BYU nutrition professor Sarah Bellini shared start-of-semester tips and encouragement for students trying to eat healthy on a budget.
Cooking a well-balanced meal doesn’t need to be expensive or time consuming. According to Bellini, it’s something every student can easily do—once they know what to look for.
Bellini said that one of the most common misconceptions students have about cooking healthy is knowing what is healthy. “People think, if I’m healthy, I’m going to have to cook all organic or have fresh fruit and vegetables all the time,” Bellini said. “You just have to eat them!”
Bellini recommended using canned versions of fruits and vegetables since they have the same amount of vitamins and minerals but stay longer in the kitchen and are easy to use. In fact, fresh fruits and vegetables lose vitamin C over time, so Bellini encouraged students to utilize canned produce.
Bellini also shared tips for students on a budget trying to cook more healthy this semester. She recommended talking to roommates before shopping.
“Sometimes it is more cost effective to buy food in bulk and divide it up,” Bellini said. She also said to plan ahead by making a grocery list and shopping the shelf for food on sale. In the spirit of planning ahead, consider cooking a larger meal on the weekend and using food storage containers to portion out meals for busier nights.
Bellini isn’t the only one looking at the common misconception surrounding healthy cooking. Kaitlin Kartchner, the registered campus dietitian, said that many students incorrectly think that eating healthy means being super strict about your diet. “I think it’s very individual and doesn’t have to be a set plan,” Kartchner said.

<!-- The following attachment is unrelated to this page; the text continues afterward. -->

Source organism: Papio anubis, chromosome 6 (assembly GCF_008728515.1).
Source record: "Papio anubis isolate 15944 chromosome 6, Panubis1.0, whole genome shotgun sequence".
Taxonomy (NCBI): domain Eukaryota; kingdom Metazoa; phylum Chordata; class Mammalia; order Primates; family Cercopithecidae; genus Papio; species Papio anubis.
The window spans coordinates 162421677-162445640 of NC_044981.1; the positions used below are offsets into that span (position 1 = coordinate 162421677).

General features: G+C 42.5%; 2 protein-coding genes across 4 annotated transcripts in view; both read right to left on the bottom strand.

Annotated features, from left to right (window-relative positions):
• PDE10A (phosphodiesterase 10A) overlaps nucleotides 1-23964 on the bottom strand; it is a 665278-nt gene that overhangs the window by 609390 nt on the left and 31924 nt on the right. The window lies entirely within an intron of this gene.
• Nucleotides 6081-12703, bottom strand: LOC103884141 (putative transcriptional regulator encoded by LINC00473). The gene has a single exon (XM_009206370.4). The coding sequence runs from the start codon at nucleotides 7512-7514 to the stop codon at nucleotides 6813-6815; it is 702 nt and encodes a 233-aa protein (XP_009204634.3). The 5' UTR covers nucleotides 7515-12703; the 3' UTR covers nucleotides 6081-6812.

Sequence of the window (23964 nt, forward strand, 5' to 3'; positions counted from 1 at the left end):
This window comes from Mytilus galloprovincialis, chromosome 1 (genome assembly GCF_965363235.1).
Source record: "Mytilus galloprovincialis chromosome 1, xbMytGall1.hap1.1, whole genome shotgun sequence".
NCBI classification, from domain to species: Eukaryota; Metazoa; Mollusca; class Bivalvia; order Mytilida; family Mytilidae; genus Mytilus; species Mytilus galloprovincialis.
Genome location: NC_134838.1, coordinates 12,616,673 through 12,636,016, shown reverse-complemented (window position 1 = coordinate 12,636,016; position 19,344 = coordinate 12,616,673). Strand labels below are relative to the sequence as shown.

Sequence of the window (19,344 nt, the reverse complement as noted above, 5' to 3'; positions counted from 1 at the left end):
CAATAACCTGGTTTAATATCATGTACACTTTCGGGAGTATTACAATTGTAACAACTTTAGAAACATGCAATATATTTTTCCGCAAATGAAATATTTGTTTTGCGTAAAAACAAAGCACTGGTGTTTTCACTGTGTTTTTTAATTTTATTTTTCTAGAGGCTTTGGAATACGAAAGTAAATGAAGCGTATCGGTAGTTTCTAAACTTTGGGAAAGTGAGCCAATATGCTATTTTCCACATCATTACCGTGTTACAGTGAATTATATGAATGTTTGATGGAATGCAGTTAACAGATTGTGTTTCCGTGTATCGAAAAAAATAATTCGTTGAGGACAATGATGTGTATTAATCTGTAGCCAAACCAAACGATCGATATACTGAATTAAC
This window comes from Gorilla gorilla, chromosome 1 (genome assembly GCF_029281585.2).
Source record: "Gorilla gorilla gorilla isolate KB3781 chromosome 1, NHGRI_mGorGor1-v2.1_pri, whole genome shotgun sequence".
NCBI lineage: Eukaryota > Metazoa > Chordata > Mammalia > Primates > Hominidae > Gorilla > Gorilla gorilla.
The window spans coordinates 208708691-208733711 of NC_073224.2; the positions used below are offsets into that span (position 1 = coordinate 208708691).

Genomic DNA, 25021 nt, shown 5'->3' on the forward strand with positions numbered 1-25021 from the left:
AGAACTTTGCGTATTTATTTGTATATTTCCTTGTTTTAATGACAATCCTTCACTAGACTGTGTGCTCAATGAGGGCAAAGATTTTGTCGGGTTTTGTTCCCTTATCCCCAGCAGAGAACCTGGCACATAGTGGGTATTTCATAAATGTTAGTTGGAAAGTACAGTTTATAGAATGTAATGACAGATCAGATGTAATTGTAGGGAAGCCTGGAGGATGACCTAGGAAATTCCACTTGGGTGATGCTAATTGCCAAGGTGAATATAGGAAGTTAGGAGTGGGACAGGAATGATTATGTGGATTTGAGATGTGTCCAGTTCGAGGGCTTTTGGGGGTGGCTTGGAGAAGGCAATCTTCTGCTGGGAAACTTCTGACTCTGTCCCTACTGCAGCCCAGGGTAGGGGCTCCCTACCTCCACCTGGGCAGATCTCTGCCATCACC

For students living in a dorm, Kartchner recommended treating the Cannon Center like a grocery store and shopping around for your meal. “You can always build your own plate and make it what you want it to be,” she said.
Bellini said if students want to do well in school, they should embrace healthy eating. “Taking care of their bodies and fueling them correctly will help them perform well,” Bellini said. Kartchner reminded that students are able to make an appointment with her for free nutrition counseling. Both want students to do their best by eating right.
A study published by the National Library of Medicine showed that eating healthy is related to a lifestyle with positive impacts on the mindset. Although participants in the study were aware of proper eating habits, many admitted that they weren’t following them.
BYU student Kelli England said that as the school year progresses and her free time decreases, time spent chopping and sautéing gets replaced with three-minute microwave dinners.
“I feel like I definitely rely more on Trader Joe’s frozen dinners when I’m a little bit busier,” England said. “However, it does feel good to actually cook something.”
She said she gets a mental break that brings satisfaction when she sits down to a meal she took 30 minutes out of her day to make.
Bellini said cooking doesn’t have to require lots of time and money and recommended that students plan ahead and make just a few simple changes to the grocery list.